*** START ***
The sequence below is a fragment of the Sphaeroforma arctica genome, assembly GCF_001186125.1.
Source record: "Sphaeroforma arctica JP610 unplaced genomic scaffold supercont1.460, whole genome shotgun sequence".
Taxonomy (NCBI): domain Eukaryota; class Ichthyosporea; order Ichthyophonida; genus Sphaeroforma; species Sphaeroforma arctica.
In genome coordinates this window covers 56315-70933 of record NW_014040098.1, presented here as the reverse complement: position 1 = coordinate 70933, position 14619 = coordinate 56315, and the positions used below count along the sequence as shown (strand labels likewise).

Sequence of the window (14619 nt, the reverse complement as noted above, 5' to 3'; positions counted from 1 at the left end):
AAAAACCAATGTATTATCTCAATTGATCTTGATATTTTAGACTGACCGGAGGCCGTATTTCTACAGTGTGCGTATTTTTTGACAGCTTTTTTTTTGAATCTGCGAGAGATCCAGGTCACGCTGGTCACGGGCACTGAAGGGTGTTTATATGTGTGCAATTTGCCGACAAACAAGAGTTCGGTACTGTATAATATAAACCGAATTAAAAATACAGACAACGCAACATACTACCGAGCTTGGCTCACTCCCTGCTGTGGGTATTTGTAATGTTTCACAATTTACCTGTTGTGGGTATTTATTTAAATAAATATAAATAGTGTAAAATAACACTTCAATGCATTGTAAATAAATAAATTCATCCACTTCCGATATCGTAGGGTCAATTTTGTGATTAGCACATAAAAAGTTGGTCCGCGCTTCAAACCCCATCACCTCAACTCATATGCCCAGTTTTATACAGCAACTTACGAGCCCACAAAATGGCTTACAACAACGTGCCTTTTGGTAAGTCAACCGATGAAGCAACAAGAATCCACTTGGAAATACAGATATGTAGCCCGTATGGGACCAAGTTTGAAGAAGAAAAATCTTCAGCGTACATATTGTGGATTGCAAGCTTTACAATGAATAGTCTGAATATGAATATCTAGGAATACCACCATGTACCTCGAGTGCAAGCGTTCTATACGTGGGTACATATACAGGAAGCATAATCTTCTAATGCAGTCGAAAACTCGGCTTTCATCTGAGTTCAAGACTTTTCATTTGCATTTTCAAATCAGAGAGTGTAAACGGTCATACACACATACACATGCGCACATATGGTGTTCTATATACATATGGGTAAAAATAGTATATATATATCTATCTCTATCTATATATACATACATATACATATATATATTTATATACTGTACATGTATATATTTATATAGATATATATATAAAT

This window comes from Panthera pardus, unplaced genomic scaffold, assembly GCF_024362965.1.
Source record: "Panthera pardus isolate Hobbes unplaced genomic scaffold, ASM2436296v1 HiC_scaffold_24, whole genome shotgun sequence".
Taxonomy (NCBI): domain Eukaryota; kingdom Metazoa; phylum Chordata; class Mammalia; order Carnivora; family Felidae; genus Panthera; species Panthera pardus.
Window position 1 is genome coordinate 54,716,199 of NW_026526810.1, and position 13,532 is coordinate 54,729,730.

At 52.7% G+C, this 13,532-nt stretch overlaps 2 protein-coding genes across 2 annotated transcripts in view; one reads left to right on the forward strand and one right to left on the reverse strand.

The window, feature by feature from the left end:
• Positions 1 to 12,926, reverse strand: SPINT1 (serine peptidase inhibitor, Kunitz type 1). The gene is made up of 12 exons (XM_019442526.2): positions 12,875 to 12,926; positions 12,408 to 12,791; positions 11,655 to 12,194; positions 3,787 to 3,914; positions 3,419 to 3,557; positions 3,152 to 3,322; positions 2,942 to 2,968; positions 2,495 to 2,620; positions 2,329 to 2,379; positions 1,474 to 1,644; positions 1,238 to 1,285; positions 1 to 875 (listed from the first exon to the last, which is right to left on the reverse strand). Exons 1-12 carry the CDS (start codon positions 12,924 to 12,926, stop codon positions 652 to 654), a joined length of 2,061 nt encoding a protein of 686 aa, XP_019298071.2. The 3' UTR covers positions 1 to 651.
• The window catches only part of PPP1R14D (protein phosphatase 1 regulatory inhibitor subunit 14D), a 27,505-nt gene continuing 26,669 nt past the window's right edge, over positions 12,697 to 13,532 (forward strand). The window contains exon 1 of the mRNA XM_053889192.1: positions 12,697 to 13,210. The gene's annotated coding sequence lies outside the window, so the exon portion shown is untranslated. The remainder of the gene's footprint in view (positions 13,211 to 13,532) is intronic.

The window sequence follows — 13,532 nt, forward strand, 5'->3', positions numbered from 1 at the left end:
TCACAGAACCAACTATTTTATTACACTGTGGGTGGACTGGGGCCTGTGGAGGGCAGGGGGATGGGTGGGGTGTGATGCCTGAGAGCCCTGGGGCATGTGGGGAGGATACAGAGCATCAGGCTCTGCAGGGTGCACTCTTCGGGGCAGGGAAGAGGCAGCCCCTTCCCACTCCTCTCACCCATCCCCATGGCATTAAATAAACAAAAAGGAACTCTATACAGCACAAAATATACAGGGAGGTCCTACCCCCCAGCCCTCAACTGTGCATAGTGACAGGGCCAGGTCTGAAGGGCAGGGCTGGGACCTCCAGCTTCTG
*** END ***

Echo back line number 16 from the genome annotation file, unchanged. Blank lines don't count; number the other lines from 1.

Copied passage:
TCACAGAACCAACTATTTTATTACACTGTGGGTGGACTGGGGCCTGTGGAGGGCAGGGGGATGGGTGGGGTGTGATGCCTGAGAGCCCTGGGGCATGTGGGGAGGATACAGAGCATCAGGCTCTGCAGGGTGCACTCTTCGGGGCAGGGAAGAGGCAGCCCCTTCCCACTCCTCTCACCCATCCCCATGGCATTAAATAAACAAAAAGGAACTCTATACAGCACAAAATATACAGGGAGGTCCTACCCCCCAGCCCTCAACTGTGCATAGTGACAGGGCCAGGTCTGAAGGGCAGGGCTGGGACCTCCAGCTTCTG